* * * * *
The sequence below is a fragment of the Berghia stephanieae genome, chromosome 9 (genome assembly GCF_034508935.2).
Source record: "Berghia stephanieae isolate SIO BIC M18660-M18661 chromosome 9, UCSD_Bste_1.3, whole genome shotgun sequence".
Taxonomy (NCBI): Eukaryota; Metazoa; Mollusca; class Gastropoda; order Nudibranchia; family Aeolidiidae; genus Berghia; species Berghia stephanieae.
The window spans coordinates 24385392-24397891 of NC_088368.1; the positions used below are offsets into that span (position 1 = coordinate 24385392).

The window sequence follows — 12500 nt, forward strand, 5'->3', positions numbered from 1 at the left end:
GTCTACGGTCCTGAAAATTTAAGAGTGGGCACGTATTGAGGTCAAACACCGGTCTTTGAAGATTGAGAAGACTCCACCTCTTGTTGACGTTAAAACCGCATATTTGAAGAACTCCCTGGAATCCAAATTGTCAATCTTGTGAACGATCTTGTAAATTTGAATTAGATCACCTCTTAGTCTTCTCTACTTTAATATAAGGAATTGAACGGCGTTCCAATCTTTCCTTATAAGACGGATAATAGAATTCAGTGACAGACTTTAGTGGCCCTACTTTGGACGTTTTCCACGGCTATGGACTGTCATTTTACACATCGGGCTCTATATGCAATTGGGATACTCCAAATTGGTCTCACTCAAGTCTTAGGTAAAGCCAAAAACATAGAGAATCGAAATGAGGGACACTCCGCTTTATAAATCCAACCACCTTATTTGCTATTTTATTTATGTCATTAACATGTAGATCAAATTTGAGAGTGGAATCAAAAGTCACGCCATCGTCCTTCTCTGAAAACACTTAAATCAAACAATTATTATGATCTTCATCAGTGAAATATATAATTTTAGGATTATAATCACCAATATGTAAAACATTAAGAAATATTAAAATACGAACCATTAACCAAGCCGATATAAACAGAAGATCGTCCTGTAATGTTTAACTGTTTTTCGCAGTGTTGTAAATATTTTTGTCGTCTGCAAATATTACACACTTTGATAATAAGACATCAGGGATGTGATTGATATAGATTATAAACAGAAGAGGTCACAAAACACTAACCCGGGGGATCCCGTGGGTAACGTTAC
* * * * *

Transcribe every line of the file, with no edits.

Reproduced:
The sequence below is a fragment of the Berghia stephanieae genome, chromosome 9 (genome assembly GCF_034508935.2).
Source record: "Berghia stephanieae isolate SIO BIC M18660-M18661 chromosome 9, UCSD_Bste_1.3, whole genome shotgun sequence".
Taxonomy (NCBI): Eukaryota; Metazoa; Mollusca; class Gastropoda; order Nudibranchia; family Aeolidiidae; genus Berghia; species Berghia stephanieae.
The window spans coordinates 24385392-24397891 of NC_088368.1; the positions used below are offsets into that span (position 1 = coordinate 24385392).

The window sequence follows — 12500 nt, forward strand, 5'->3', positions numbered from 1 at the left end:
GTCTACGGTCCTGAAAATTTAAGAGTGGGCACGTATTGAGGTCAAACACCGGTCTTTGAAGATTGAGAAGACTCCACCTCTTGTTGACGTTAAAACCGCATATTTGAAGAACTCCCTGGAATCCAAATTGTCAATCTTGTGAACGATCTTGTAAATTTGAATTAGATCACCTCTTAGTCTTCTCTACTTTAATATAAGGAATTGAACGGCGTTCCAATCTTTCCTTATAAGACGGATAATAGAATTCAGTGACAGACTTTAGTGGCCCTACTTTGGACGTTTTCCACGGCTATGGACTGTCATTTTACACATCGGGCTCTATATGCAATTGGGATACTCCAAATTGGTCTCACTCAAGTCTTAGGTAAAGCCAAAAACATAGAGAATCGAAATGAGGGACACTCCGCTTTATAAATCCAACCACCTTATTTGCTATTTTATTTATGTCATTAACATGTAGATCAAATTTGAGAGTGGAATCAAAAGTCACGCCATCGTCCTTCTCTGAAAACACTTAAATCAAACAATTATTATGATCTTCATCAGTGAAATATATAATTTTAGGATTATAATCACCAATATGTAAAACATTAAGAAATATTAAAATACGAACCATTAACCAAGCCGATATAAACAGAAGATCGTCCTGTAATGTTTAACTGTTTTTCGCAGTGTTGTAAATATTTTTGTCGTCTGCAAATATTACACACTTTGATAATAAGACATCAGGGATGTGATTGATATAGATTATAAACAGAAGAGGTCACAAAACACTAACCCGGGGGATCCCGTGGGTAACGTTAC